He told the clergyman how the Nazis came, how he forced his wife to flee for her safety, and he was supposed to follow her, but he was arrested and put in a concentration camp. He never saw his wife or his home again for all the 35 years in between.

The pastor asked him if he would allow him to take him for a little ride. They drove to Staten Island and to the same house where the pastor had taken the woman three days earlier. He helped the man climb the three flights of stairs to the woman’s apartment, knocked on the door and he saw the greatest Christmas reunion he could ever imagine.


Well, that is the story now for the question. Since, at the end of my turn at the Unicorn, a gentleman came up and asked – was that story true?

Now, strangely, I had been pondering that exact point on my way into the docks.

So, what is the answer?

Well, first, I think there is too much detail, such as the embroidered initials, that an author of fiction would not bother to make up.

Also, probability comes into it. For, in the years after the Second World War, New York must have the preferred destination for thousands of displaced persons as refugees used to be called.

But, ultimately, this bittersweet story only has meaning if it is true.

And that is also spot-on for the Nativity story.

Since if you wanted to make it up, the vagabond shepherds would not be your first choice of witnesses. The census too, coupled with the manger, seem details that wouldn’t advance a storyteller’s agenda of God’s planetary touchdown. Since let’s be honest, a stable is a highly improbably place for the divine landing-strip.

But most telling is our experience of its veracity.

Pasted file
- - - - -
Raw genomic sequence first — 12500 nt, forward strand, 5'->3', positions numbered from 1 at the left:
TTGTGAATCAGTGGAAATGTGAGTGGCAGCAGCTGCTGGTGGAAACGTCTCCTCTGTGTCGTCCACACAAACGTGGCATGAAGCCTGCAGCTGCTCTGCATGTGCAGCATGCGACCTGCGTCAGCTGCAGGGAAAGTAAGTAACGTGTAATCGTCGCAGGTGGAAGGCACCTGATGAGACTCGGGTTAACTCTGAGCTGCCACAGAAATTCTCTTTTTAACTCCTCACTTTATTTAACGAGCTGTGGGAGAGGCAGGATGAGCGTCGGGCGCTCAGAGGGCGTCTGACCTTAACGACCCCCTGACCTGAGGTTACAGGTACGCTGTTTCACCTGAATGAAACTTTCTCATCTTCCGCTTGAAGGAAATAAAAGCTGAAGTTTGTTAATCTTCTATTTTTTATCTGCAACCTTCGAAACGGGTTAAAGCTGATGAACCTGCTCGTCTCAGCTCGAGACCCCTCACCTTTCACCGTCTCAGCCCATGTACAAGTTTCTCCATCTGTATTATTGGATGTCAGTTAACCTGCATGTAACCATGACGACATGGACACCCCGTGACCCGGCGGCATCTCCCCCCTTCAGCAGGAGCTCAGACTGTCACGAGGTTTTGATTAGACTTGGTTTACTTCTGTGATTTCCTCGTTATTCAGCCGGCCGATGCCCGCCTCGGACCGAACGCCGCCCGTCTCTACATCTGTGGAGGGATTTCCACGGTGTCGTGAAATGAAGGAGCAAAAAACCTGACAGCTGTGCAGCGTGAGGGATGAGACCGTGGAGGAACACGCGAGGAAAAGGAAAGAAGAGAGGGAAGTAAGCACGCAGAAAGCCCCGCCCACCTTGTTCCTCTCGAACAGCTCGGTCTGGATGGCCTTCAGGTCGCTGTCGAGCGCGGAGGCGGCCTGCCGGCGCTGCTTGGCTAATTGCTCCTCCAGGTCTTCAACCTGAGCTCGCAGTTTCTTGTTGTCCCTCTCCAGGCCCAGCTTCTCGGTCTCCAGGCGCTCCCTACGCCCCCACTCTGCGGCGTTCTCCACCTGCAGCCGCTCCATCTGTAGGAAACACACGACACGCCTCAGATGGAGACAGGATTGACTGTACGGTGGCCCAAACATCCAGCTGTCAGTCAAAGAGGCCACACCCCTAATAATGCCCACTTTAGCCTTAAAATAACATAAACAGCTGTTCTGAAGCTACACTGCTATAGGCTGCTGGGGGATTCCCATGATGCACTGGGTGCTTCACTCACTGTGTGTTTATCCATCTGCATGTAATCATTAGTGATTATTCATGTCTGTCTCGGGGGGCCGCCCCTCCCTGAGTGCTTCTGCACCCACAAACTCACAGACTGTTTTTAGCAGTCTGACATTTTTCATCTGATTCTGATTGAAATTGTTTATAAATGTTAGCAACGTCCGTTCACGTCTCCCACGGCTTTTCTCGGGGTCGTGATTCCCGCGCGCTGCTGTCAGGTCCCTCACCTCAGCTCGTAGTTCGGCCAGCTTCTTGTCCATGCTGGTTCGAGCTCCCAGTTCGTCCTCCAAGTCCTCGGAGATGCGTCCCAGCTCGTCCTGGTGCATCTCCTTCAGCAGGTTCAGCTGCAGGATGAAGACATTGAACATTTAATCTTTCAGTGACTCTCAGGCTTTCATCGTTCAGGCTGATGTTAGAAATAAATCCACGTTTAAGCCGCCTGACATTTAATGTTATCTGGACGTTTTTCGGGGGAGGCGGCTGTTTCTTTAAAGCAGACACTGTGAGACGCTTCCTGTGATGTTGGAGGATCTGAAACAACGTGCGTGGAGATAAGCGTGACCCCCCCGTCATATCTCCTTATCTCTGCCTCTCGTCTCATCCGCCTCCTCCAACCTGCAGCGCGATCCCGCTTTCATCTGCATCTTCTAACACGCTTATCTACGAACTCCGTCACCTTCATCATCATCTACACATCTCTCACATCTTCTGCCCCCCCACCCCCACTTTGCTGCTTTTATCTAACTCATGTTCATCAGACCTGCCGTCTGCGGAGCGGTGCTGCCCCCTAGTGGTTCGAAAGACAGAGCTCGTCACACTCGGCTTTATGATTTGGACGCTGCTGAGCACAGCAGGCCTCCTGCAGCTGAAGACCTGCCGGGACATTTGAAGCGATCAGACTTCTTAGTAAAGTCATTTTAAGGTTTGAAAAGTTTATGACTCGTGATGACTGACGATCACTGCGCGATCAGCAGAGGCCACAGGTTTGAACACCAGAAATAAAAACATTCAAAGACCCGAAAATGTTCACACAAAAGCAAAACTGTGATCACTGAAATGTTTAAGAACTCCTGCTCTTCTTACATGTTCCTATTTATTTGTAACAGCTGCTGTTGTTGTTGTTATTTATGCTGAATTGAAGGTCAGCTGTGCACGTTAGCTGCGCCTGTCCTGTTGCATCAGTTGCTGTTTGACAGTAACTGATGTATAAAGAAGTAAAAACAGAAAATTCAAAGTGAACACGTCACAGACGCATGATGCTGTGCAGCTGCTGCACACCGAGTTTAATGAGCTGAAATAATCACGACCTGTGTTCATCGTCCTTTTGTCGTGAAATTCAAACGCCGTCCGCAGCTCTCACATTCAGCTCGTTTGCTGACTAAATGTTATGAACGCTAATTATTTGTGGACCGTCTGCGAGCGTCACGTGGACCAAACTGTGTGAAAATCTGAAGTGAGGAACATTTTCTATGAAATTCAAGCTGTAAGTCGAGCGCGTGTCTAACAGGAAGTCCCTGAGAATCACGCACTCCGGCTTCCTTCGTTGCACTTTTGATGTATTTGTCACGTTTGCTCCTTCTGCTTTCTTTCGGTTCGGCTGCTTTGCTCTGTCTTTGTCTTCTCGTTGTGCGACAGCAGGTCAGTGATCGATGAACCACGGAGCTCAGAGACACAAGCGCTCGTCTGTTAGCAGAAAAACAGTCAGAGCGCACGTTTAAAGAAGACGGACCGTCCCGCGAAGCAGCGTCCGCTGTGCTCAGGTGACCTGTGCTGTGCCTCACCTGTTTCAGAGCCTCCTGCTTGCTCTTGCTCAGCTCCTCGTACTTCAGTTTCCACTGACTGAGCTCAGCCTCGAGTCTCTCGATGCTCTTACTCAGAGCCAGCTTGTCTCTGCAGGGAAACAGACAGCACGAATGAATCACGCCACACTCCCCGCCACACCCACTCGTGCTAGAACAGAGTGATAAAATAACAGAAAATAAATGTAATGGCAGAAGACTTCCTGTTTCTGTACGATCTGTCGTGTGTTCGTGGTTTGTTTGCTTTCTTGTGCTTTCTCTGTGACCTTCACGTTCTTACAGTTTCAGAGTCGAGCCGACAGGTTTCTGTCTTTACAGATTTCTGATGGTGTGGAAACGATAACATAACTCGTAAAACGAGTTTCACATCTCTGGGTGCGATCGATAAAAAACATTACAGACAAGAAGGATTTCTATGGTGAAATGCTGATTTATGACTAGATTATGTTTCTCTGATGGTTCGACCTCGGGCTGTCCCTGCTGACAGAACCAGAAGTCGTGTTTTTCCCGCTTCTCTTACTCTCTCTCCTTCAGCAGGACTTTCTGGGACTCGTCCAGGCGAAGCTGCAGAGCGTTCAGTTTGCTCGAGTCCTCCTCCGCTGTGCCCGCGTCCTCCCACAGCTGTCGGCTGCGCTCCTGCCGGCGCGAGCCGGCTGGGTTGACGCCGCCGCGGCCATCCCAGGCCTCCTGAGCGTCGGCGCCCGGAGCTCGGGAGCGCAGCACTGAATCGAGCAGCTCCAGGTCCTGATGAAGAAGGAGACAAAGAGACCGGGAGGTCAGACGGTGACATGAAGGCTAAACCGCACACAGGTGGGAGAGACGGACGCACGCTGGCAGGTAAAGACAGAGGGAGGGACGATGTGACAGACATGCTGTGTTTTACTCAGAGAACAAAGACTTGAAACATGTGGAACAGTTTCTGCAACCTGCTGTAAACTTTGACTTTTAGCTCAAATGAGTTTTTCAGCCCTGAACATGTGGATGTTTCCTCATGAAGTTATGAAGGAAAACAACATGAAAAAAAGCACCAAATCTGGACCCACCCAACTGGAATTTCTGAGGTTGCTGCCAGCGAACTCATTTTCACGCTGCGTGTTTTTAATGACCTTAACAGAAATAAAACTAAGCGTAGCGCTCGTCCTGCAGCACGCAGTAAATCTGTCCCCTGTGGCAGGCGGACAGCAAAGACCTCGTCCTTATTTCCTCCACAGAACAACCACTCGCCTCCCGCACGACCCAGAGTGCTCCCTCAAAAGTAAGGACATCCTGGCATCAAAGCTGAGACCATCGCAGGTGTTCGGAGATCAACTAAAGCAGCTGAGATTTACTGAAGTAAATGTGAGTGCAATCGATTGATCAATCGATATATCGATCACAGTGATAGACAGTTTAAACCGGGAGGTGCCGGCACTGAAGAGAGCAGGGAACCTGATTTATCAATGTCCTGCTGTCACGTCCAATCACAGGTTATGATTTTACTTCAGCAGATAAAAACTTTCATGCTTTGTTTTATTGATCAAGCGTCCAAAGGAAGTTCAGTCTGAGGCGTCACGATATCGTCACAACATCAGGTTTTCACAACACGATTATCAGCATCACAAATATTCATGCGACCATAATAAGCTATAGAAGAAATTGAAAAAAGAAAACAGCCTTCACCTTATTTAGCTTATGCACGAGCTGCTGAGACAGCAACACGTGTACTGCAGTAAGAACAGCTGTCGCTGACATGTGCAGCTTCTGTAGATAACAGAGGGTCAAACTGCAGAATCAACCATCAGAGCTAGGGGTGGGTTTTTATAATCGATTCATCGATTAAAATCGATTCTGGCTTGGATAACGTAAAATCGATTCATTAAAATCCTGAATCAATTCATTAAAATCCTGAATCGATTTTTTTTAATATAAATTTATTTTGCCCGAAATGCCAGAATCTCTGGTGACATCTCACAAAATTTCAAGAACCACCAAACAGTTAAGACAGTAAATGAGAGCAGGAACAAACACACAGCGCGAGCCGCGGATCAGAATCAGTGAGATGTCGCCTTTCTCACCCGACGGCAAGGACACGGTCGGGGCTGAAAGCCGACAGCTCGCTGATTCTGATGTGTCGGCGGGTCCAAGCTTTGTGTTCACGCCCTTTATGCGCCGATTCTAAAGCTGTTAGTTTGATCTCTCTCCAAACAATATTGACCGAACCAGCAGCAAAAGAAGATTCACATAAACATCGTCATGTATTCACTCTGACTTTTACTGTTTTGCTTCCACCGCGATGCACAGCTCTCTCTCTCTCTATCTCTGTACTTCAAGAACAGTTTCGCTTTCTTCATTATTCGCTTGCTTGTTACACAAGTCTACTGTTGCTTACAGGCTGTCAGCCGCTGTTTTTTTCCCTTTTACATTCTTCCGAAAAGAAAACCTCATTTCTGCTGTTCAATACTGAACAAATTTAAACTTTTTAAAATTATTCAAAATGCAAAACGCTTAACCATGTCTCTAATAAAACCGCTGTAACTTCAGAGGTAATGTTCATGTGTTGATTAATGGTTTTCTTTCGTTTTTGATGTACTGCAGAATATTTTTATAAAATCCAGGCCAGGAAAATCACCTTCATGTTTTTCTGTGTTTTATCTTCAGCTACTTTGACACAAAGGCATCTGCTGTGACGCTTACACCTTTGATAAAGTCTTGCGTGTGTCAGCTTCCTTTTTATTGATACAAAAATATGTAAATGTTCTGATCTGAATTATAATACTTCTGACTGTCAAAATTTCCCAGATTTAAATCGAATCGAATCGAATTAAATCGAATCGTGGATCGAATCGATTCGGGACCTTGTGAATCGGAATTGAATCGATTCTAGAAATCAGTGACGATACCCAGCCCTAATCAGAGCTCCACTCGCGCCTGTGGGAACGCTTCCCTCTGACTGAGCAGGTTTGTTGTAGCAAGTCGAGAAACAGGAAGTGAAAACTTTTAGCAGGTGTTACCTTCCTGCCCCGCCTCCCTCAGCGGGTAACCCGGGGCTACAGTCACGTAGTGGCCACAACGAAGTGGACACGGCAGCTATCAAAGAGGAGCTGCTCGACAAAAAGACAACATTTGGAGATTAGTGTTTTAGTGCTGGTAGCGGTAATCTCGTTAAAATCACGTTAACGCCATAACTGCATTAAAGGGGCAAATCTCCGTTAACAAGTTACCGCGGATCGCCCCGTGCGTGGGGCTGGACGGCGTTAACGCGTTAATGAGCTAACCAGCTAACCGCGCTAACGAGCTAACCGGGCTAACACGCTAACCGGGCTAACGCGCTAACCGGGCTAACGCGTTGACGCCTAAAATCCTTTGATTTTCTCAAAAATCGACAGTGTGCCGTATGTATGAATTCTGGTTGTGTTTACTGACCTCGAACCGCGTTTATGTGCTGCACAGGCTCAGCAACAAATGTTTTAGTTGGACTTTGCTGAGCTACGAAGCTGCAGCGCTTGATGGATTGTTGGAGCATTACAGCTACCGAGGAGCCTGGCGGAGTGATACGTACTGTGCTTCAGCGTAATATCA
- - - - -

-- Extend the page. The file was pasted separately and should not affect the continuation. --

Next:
For Jesus was not born in penury. His birth came amongst the trials and tribulations of ordinary people caught up in the bureaucratic machinery of life. Now, that’s an experience we can all relate to.

His coming into the world brought a sprinkling of magic into the drudgery of the shepherds. It brought joy to a young woman caught in the mean-spiritedness of those with small minds. He gave affirmation to a man not sure he was doing the right thing by getting involved in a socially comprising bind. Once again, on our Christian journey, we too can affirm Jesus is closest when things are getting us down.

Above all, the arrival of God in the flesh triggered the supernatural in the appearance of angels and magi. And who here has not had the most amazing coincidences happen in their lives. Those moments of salvation that we could even call–God-incidences.


On Tuesday, I asked the audience if they believed in Santa?

There was a ragged response. I then said I’ll ask again but with the warning that if you don’t believe there be no Christmas presents. That brought a resounding cry of yes.


So too with the narrative of Christ’s birth.

Since if we cannot see the truths in it, we are doomed.  For that will chain us to mediocrity. It will enslave us to exist without the slightest sliver of magic. But, more importantly, if we close out the supernatural, we rule out inexplicable possibilities.


Therefore, let us be reunited with a childlike belief in this story.

Let us look for its flash of hope in our night skies.

Let even our most difficult and depressing moments be ripped asunder with its unembroidered promise.

The undeniable initials that God is with us.